The chemical reactions affecting both the formation and elimination of sulfur aerosols are not fully understood. It is difficult to estimate accurately, for example, whether the presence of ash and water vapour is important for aerosol formation from volcanic products, and whether high or low atmospheric concentrations of precursor chemicals (such as SO2 and H2S) are optimal for aerosol formation. This uncertainty makes it difficult to determine a viable approach for geoengineering uses of sulfur aerosol formation.

Scientific study[edit]

Stratospheric sulfates from volcanic emissions cause transient cooling; the purple line showing sustained cooling is from tropospheric sulfate

Understanding of these aerosols comes in large part from the study of volcanic eruptions,[9] notably Mount Pinatubo in the Philippines,[10] which erupted in 1991 when scientific techniques were sufficiently far advanced to study the effects carefully.[11]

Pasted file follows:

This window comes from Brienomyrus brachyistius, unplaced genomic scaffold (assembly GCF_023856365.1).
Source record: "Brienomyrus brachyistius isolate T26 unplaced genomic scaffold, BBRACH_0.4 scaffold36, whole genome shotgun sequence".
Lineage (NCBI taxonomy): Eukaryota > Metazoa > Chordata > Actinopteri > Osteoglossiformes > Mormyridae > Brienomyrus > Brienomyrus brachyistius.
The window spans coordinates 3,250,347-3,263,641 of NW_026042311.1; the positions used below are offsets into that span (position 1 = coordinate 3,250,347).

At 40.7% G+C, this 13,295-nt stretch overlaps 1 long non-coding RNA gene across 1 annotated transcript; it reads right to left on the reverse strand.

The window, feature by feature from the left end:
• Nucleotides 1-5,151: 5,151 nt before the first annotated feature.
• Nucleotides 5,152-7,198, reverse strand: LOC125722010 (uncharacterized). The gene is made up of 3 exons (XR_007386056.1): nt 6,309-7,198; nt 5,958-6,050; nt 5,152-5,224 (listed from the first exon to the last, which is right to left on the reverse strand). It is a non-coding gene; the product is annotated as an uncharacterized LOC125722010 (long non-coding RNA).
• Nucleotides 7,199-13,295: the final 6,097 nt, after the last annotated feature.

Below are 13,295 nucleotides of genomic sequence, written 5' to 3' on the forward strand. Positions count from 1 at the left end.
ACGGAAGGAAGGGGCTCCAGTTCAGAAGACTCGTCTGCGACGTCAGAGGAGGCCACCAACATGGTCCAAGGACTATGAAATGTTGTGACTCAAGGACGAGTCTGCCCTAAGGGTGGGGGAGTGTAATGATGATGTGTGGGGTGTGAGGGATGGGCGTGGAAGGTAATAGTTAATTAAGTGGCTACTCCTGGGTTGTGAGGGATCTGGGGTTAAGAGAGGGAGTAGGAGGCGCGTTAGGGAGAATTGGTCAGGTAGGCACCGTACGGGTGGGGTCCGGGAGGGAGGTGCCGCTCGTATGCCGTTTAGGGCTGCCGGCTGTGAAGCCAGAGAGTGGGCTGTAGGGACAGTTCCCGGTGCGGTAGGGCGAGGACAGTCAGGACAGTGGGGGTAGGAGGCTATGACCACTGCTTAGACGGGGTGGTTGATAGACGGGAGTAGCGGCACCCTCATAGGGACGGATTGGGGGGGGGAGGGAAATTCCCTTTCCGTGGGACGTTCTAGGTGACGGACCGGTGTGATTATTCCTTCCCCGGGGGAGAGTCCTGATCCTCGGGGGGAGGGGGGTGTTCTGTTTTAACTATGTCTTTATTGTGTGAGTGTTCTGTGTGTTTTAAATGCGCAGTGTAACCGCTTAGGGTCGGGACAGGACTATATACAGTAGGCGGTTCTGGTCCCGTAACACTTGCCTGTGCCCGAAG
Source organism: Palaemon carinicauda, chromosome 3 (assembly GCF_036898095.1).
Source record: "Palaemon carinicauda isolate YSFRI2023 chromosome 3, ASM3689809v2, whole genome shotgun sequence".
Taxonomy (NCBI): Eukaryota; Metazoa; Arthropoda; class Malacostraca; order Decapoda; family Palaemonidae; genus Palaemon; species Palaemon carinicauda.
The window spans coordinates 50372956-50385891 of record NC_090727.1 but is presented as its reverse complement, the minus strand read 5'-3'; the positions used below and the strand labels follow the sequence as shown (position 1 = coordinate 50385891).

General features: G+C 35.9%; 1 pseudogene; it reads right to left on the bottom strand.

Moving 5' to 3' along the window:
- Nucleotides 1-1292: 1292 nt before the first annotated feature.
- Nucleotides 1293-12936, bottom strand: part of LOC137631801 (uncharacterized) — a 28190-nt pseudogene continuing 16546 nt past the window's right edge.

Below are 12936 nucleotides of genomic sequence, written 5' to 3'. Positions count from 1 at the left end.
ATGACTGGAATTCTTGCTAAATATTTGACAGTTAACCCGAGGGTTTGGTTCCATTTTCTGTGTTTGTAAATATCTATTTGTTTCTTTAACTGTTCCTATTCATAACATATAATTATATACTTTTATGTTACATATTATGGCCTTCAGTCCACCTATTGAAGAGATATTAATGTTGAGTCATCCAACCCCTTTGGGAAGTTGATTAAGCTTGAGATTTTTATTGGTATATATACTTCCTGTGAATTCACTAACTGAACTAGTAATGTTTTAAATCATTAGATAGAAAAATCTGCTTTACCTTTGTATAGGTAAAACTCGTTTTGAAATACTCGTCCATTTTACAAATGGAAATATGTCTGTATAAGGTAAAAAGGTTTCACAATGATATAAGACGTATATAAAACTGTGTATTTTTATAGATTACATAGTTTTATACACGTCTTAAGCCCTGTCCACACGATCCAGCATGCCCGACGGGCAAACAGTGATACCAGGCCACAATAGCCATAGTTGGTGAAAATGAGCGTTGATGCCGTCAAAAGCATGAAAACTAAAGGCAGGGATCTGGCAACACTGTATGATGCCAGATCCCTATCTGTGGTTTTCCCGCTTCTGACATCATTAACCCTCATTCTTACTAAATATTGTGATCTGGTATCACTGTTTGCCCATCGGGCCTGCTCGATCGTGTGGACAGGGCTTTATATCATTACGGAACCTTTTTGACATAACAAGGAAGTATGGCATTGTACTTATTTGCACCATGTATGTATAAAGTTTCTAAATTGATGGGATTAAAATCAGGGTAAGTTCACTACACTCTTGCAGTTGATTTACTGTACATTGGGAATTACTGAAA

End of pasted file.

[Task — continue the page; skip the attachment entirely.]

The formation of the aerosols and their effects on the atmosphere can also be studied in the lab. Samples of actual particles can be recovered from the stratosphere using balloons or aircraft.[12]

Computer models can be used to understand the behaviour of aerosol particles, and are particularly useful in modelling their effect on global climate.[13]

Biological experiments in the lab, and field/ocean measurements can establish the formation mechanisms of biologically derived volatile sulfurous gases.[5]